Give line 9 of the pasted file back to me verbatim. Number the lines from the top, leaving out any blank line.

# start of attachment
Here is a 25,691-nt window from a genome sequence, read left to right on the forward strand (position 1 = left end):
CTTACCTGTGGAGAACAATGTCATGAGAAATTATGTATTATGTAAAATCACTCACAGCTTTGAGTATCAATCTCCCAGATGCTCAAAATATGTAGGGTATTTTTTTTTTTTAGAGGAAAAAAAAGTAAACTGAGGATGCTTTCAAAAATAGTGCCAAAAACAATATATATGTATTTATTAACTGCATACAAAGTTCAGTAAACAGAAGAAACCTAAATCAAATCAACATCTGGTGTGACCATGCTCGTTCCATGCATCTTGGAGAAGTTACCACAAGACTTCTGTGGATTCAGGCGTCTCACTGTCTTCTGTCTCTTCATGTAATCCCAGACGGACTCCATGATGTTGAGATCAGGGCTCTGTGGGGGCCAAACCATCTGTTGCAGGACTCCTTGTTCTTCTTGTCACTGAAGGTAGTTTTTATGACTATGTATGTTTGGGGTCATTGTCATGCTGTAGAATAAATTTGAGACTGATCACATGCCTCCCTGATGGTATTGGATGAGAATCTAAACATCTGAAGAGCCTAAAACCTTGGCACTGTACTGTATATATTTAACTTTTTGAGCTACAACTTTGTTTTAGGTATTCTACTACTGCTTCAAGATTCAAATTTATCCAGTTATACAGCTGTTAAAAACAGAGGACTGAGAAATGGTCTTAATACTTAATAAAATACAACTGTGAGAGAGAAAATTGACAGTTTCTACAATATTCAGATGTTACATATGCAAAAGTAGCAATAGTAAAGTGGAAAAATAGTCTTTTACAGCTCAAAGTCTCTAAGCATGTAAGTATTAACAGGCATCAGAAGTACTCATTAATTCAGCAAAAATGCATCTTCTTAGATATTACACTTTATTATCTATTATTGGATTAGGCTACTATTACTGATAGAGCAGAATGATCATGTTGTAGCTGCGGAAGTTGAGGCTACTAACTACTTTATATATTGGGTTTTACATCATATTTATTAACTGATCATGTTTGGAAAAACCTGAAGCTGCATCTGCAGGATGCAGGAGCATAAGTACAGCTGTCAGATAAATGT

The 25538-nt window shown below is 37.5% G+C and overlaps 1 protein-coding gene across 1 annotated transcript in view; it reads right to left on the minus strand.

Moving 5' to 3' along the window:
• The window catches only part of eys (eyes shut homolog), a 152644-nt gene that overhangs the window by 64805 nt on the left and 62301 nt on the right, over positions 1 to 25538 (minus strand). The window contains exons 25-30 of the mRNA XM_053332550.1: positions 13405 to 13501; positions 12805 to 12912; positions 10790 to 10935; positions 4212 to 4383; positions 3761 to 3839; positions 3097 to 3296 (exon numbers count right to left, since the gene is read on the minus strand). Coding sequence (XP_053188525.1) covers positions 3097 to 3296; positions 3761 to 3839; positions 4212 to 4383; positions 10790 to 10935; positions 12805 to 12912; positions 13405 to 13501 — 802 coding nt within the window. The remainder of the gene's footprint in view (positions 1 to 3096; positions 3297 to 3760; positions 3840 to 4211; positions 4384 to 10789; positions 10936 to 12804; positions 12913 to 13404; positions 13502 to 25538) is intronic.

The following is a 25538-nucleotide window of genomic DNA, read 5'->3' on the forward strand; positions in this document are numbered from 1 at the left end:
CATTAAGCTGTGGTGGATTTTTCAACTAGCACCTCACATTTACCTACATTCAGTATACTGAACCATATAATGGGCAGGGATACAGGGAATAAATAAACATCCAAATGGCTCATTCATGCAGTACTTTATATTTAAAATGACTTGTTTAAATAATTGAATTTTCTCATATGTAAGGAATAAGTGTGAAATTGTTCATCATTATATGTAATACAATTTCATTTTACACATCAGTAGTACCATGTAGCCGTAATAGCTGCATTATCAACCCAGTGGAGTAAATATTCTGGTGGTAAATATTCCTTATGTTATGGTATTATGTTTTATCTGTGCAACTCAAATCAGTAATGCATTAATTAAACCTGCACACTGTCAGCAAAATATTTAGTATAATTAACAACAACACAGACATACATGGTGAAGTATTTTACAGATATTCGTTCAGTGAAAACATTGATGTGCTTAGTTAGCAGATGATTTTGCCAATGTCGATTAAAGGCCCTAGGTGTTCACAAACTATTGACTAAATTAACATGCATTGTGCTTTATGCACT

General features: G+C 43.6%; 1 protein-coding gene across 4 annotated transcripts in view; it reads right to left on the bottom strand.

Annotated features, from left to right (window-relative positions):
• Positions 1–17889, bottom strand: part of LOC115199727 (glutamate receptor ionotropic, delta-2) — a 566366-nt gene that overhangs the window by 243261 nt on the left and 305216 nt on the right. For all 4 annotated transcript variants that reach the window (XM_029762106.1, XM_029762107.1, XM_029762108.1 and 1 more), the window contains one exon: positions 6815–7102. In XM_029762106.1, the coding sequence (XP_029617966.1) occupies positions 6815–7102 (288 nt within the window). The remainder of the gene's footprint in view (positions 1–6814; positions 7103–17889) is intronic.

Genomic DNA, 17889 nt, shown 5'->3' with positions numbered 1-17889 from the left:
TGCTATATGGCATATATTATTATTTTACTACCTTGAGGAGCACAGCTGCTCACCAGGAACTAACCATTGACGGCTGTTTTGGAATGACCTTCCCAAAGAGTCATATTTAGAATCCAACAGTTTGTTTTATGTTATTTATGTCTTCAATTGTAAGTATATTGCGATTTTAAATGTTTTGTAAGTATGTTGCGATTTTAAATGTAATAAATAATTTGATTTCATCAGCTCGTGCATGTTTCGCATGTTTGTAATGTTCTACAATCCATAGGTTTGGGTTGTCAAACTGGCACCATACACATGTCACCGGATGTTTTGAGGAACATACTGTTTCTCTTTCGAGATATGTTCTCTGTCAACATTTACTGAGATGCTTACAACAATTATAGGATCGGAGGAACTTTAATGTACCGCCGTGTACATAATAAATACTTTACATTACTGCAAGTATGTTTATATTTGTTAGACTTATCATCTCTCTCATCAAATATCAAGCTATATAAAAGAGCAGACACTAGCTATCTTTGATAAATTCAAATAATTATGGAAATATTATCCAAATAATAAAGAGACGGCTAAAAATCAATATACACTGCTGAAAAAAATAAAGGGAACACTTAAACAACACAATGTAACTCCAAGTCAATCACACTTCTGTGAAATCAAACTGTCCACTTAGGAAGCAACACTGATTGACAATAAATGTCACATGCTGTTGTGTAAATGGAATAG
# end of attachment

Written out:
Annotated features, from left to right (window-relative positions):